Amnesty International Report: Goats and Soda: NPR

An Afghan woman walks with a child in Kabul, Afghanistan, April 28, 2022. Amnesty International’s newly released report, Death in Slow Motion, focuses on a range of issues affecting girls and women. The most important of them is child and forced marriage.

Vakil Kohsar/Vakil Kohsar/AFP via Getty Images


Hide title

change title

Vakil Kohsar/Vakil Kohsar/AFP via Getty Images


An Afghan woman walks with a child in Kabul, Afghanistan, April 28, 2022. Amnesty International’s newly released report, Death in Slow Motion, focuses on a range of issues affecting girls and women. The most important of them is child and forced marriage.

Vakil Kohsar/Vakil Kohsar/AFP via Getty Images

Early Monday morning, just before dawn, a 23-year-old Afghan journalist packed his bags, quietly said goodbye to his family, and left his home with a carefully laid out and carefully executed plan. .

“My heart was beating very fast the whole journey until I reached a safe place. I was running away from the brutality of the Taliban and I was afraid that they would arrest me,” he shared. The journalist asked to be identified only by his initials – FJ – because his family is still under Taliban control inside Afghanistan.

She was fleeing the threat of a forced marriage with a local Taliban fighter in her region in northern Afghanistan and moving to another country. “One of their commanders who is only known as “Molvi‘ [a title given to a religious leader] He asked my parents to marry him. They wanted to control and punish me for my work against them.”

“When I refused, they got offended and first threatened to kill my parents, but then they threatened to kidnap me,” he told NPR from where he is hiding.

FJ said he knows girls from his community, including one of his neighbors, who was kidnapped last year and forced to marry Taliban fighters.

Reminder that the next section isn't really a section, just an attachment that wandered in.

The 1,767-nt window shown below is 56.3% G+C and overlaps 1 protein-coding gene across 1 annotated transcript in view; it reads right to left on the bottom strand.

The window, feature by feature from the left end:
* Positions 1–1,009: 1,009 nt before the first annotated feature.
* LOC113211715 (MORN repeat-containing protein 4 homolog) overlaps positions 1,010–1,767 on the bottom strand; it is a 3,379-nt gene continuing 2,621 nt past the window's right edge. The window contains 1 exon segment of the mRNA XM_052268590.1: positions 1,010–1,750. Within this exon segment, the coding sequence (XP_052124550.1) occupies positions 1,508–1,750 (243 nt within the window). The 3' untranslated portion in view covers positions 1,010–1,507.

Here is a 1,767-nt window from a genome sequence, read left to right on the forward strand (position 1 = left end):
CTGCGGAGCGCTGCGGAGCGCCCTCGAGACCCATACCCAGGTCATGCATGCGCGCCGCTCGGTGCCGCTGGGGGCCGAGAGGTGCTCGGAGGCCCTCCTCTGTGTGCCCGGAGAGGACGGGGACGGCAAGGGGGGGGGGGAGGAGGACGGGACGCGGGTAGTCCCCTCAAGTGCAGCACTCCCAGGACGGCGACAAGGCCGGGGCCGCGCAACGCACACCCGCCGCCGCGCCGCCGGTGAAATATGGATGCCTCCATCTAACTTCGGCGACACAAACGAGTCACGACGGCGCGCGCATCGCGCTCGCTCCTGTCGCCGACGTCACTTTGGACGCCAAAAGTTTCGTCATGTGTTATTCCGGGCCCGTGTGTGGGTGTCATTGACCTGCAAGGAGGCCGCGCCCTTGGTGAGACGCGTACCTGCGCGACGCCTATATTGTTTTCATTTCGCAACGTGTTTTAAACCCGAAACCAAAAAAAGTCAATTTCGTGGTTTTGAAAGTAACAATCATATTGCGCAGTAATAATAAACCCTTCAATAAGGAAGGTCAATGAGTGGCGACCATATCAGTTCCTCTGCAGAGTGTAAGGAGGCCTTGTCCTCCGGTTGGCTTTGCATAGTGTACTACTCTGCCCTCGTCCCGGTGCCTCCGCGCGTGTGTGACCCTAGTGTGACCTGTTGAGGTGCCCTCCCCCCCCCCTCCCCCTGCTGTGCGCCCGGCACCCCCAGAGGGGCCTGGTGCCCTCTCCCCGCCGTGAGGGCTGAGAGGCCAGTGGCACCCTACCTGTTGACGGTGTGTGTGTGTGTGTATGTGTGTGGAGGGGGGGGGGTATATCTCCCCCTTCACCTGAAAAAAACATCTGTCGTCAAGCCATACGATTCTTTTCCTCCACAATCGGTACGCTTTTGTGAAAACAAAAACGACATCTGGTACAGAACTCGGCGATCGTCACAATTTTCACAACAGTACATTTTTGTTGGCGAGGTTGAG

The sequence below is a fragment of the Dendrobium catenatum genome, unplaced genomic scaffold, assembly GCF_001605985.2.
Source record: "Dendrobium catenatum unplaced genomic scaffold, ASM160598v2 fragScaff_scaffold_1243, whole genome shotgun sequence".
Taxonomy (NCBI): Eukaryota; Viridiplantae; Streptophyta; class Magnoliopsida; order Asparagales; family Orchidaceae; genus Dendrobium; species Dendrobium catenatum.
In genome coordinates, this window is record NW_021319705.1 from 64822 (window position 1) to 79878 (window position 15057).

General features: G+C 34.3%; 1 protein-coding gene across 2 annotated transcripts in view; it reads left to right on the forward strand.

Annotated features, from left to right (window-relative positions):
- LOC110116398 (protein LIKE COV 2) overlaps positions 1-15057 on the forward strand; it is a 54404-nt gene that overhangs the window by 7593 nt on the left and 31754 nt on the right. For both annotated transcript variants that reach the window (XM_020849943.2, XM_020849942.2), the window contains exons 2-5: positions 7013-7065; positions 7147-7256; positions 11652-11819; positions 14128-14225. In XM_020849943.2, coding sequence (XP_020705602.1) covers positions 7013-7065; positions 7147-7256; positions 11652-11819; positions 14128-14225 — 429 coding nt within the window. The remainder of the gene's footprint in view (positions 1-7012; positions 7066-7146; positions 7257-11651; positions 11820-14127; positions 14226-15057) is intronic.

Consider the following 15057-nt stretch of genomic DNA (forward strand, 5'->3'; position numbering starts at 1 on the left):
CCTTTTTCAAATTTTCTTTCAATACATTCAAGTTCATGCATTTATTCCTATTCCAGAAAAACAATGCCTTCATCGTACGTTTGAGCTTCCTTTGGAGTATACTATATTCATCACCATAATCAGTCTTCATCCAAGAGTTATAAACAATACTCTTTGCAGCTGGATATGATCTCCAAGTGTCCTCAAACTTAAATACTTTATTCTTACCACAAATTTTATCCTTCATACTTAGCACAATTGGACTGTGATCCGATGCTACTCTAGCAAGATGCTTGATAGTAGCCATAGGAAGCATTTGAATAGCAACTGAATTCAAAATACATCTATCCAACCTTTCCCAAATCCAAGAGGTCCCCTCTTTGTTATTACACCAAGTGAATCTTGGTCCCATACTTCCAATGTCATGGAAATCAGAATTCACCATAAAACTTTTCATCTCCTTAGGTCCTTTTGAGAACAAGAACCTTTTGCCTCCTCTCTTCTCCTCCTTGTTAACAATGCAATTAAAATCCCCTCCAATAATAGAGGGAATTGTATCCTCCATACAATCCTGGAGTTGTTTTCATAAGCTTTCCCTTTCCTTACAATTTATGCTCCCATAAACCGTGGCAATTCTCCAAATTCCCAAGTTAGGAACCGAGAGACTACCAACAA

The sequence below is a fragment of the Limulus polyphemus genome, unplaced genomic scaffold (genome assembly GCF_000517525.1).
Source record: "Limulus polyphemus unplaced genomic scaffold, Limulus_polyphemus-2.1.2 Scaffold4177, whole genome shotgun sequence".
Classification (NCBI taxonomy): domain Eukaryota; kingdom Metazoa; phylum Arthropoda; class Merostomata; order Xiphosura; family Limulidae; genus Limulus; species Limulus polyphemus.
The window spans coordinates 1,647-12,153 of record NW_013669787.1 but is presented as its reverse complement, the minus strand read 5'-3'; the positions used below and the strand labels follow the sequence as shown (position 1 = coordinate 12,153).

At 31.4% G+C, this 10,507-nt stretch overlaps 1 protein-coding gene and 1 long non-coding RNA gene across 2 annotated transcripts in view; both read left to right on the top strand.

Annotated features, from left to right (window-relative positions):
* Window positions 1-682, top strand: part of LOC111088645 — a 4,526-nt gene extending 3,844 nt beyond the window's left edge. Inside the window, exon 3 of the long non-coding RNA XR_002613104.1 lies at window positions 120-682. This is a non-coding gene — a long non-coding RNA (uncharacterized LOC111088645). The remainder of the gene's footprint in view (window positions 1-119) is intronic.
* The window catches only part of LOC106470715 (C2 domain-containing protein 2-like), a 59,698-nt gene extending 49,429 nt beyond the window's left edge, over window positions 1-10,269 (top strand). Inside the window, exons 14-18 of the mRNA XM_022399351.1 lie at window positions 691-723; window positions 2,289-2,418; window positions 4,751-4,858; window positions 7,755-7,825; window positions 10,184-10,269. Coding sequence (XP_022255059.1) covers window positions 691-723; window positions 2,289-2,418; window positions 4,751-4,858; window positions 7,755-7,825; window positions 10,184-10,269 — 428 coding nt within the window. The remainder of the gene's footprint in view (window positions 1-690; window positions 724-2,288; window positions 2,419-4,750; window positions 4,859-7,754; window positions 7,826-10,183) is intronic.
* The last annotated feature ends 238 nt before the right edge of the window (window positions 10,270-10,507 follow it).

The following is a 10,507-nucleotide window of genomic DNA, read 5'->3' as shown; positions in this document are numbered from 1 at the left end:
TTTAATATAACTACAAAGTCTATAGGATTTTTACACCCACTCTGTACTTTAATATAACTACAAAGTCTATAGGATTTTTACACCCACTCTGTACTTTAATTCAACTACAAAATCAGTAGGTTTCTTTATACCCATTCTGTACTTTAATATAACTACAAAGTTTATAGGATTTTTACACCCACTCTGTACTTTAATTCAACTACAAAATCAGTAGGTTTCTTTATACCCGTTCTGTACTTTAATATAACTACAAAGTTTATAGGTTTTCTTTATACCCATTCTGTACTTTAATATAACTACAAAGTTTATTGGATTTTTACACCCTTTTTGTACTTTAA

Report: Women are caught in a web of restrictions

Amnesty International’s new report on Tuesday titled “Death in Slow Motion: Women and Girls under the Taliban“, confirms his claim and says that “the rate of child marriage, early and forced marriage seems to have increased in Afghanistan under Taliban rule”.

The report, which includes interviews with 90 Afghan women and 11 girls in 20 of Afghanistan’s 34 provinces, details a “web of associated restrictions and prohibitions” that has trapped many Afghan women without any institutions. About their work, education and freedom. For moving, clothes and marriage options.

The report also covers a wide range of issues affecting Afghan women living under Taliban rule, including restrictions on education, employment, clothing and even mobility. The report also draws attention to the lack of legal avenues for women to address gender-based violence and protect their rights after the collapse of existing institutional systems and safeguards since the Taliban took over.

Nicolette Waldman, researcher at Amnesty International and one of the authors of the report, said: “Our report shows how in less than a year, the rights of women and girls have been undermined by the Taliban.

Waldman said the report was “heartbreaking for the investigation.”

“What really came out during the research was how all the restrictions on women and girls are so interconnected. I’d start documenting a case of forced marriage and then I’d find out that I was also documenting a violation of the right to work or displacement. I was documenting any number of violations that a single woman faces in her daily life, she said, adding that the Taliban’s restrictions are like “a spider’s web that traps and entangles women and girls.”

Child marriage and forced marriages

The number of child and forced marriages is an important part of the newly released document.

Even before the Taliban took over, rates in the country were extremely high 28 percent of Afghan women and girls between the ages of 15 and 49 are married before the age of 18.According to UNICEF.

While a nationwide assessment has not been conducted to determine trends in early and forced marriages, the report states that several indicators point to rising rates, including research by human rights and humanitarian organizations such as UNICEF and the Danish Refugee Council. “During our investigation, Amnesty International received numerous other reports from local protection actors and activists that rates of child, early and forced marriage have increased in their areas, both rural and urban,” the report said.